This guide is one piece of a four-part series on program planning and monitoring released by REL Pacific at McREL
|REL 2014007||Logic Models: A Tool for Designing and Monitoring Program Evaluations
This quick reference guide defines the major components of education programs—resources, activities, outputs, and short-, mid-, and long-term outcomes—and uses an example to demonstrate the relationships among them.
|REL 2014004||Comparing Estimates of Teacher Value-Added Based on Criterion- and Norm-Referenced Tests
The study used reading and math achievement data for grades 4 and 5 in 46 Indiana schools to compare estimates of teacher value added from two student assessments: the criterion-referenced Indiana Statewide Testing for Education Progress Plus (ISTEP+) and a norm-referenced test (NRT) that is widely used in Indiana and other Midwest Region states. The study found a moderate relationship between value-added estimates for a single year based on the ISTEP+ and NRT, with average yearly correlation coefficients of 0.44 to 0.65. Overall, findings indicate variability between the estimates of teacher value added from two different tests administered to the same students in the same years. Although specific sources of the variability in estimates of teacher value added across assessments could not be isolated in this research design, the research literature points to measurement error as an important contributor. The findings suggest that incorporating confidence intervals for value added estimates reduces the likelihood that teachers' performance will be misclassified based on measurement error.
|REL 2014006||Testing the Importance of Individual Growth Curves in Predicting Performance on a High-Stakes Reading Comprehension Test in Florida
REL Southeast at Florida State University evaluated student growth in reading comprehension over the school year and compared the growth to the end-of-year Florida Comprehensive Assessment Test (FCAT). Using archival data for 2009/10, the study analyzes a stratified random sample of 800,000 Florida students in grades 3-10: their fall, winter, and spring reading comprehension scores on the Florida Assessments for Instruction in Reading (FAIR) and their reading comprehension scores on the FCAT. This study examines the relationship among descriptive measures of growth and inferential measures for students in grades 3-10 and considers how well such measures statistically explain differences in end-of-year reading comprehension after controlling for student performance on a mid-year status assessment. Student differences in reading comprehension performance were explained by the four growth estimates (measured by the coefficient of determination, R2) and differed by status variable used (performance on the fall, winter, or spring FAIR reading comprehension screen).
|REL 2014010||Summary of Research on the Effectiveness of Math Professional Development Approaches
The study identified and screened 910 research studies in a comprehensive literature search for effectiveness studies of math professional development approaches. Of these 910 studies, 643 examined professional development approaches related to math in grades K-12 and were conducted in the United States. Of the 643 studies, 32 focused primarily on math professional development provided to teachers and used a research design for examining effectiveness. Five of those were determined to have met WWC evidence standards (version 2.1) either with or without reservations. And of those five, only two found positive effects on students' math proficiency. Thus, there is very limited causal evidence to guide districts and schools in selecting a math professional development approach or to support developers' claims about their approaches.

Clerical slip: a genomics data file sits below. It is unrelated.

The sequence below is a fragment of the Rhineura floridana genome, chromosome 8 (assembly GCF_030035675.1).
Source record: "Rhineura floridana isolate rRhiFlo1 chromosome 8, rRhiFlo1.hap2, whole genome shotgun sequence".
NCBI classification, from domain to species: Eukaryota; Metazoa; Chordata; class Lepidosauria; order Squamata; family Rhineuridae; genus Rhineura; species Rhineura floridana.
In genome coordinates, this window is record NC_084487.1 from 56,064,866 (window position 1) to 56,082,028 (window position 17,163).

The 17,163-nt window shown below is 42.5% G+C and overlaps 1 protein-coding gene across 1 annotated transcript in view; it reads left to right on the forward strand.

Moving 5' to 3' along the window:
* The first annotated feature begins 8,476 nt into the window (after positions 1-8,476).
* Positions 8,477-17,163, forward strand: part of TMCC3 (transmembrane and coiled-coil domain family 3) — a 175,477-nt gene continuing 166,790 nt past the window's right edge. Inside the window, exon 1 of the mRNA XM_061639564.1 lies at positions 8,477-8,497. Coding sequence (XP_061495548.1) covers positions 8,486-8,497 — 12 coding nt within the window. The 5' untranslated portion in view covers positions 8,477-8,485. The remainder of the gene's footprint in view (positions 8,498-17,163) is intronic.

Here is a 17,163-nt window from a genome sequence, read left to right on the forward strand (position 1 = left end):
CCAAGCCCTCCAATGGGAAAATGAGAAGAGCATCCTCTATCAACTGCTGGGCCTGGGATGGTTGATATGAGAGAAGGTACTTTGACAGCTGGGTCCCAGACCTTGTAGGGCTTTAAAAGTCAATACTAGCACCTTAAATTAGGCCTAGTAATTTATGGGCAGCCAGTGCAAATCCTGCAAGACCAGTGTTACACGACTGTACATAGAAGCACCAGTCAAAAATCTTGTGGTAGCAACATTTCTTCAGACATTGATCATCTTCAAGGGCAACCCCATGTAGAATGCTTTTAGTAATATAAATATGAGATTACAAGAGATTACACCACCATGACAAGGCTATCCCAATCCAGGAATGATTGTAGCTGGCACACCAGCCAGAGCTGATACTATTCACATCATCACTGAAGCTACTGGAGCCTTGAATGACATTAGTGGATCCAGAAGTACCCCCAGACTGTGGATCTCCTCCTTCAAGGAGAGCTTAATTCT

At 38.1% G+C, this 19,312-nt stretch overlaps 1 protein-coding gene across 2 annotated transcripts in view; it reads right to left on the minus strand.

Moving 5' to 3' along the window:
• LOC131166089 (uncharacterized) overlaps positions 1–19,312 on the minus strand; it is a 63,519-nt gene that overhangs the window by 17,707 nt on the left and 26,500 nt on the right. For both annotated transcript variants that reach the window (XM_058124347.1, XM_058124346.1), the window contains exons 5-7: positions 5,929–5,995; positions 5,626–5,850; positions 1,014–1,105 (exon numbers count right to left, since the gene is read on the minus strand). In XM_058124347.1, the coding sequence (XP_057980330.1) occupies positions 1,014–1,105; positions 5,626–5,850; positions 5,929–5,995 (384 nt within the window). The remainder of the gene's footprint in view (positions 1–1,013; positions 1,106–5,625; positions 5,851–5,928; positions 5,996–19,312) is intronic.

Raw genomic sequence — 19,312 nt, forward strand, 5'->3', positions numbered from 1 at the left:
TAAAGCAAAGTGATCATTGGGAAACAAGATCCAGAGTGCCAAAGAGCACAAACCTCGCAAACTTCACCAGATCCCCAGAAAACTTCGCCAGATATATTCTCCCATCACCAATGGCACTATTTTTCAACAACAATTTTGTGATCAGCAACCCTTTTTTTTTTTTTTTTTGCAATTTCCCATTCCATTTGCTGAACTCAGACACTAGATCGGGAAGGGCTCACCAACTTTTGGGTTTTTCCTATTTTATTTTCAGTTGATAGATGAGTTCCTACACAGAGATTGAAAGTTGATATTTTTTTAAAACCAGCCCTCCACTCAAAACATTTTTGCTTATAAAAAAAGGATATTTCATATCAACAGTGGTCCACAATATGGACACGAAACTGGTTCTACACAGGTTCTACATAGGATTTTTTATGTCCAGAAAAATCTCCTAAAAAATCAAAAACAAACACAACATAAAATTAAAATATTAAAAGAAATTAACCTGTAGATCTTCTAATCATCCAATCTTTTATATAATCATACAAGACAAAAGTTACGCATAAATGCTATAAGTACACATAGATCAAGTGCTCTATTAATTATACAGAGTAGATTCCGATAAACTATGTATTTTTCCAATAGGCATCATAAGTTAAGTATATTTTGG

|REL 2014005||Does raising the state compulsory school attendance age achieve the intended outcomes?
Many states have raised the compulsory school attendance age to 17 or 18, anticipating that a reduction in dropout, truancy, and discipline problems will more than compensate for the higher costs of educating students longer. This review examines the evidence on whether a higher compulsory school attendance age results in improved student outcomes.
Against this background, this review addresses the following research questions:
|NCEE 20134014||Evaluation of the Regional Educational Laboratories: Interim Report
The ten Regional Educational Laboratories (RELs) respond to needs of states and school districts for applied research, technical assistance for use of data and research, and dissemination of research findings. The RELs' work is authorized by the Education Sciences Reform Act (ESRA) and is carried out under five-year contracts with the Institute of Education Sciences.
This interim report provides descriptive information on the activities undertaken by the RELs during the 2006-2011 REL contracts with IES. It also presents expert ratings of the technical quality and relevance of the RELs' short-term education research and technical assistance projects, known as Fast Response Projects.
|REL 2013002||Using Alternative Student Growth Measures for Evaluating Teacher Performance: What the Literature Says
States increasingly are interested in incorporating measures of student achievement growth in teacher evaluations. But the typical measure of student growth—progress on state assessments from one school year to the next—usually covers only reading and math and only in grades 4–8. Members of REL Mid-Atlantic's Teacher Evaluation Research Alliance wanted to understand more about the alternatives, and the REL produced this literature review in response. It examines the following two alternatives to state assessments: applying statistical value-added methods to outcomes other than student performance on standard state assessments and using student learning objectives (SLOs) developed by individual teachers.
|REL 2013003||Can Online Learning Communities Achieve the Goals of Traditional Professional Learning Communities? What the Literature Says
Professional learning communities (PLCs)—teams of educators who meet regularly to exchange ideas, monitor student progress, and identify professional learning needs—reflect a growing interest in promoting professional development that engages teachers and administrators. Increasingly, teachers are able to participate in online and hybrid PLCs in addition to PLCs that meet face-to-face. This report examines: characteristics of PLCs, as reported in the literature; advantages and challenges of online and hybrid PLCs, compared to face-to-face PLCs; and considerations for the design and setup of online and hybrid PLCs.